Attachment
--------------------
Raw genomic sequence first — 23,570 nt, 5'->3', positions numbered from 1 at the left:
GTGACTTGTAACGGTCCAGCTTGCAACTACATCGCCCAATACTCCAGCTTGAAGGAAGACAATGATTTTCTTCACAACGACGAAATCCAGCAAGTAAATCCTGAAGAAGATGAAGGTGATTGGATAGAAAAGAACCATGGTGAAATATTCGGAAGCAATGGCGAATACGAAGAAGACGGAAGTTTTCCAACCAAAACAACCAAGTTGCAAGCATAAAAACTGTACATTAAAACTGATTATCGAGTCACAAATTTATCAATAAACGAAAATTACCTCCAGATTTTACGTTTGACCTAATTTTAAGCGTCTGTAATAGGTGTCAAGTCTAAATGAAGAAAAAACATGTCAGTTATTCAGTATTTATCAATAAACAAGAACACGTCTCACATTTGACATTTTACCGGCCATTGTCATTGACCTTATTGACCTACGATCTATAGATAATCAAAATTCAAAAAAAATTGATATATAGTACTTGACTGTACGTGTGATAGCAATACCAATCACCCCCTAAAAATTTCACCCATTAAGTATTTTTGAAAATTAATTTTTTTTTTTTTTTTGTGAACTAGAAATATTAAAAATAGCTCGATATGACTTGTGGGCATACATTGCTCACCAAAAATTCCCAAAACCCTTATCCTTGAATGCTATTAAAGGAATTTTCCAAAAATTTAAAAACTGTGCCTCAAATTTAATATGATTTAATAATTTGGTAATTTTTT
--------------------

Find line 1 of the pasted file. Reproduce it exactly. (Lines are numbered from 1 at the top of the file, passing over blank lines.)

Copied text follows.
Raw genomic sequence first — 23,570 nt, 5'->3', positions numbered from 1 at the left: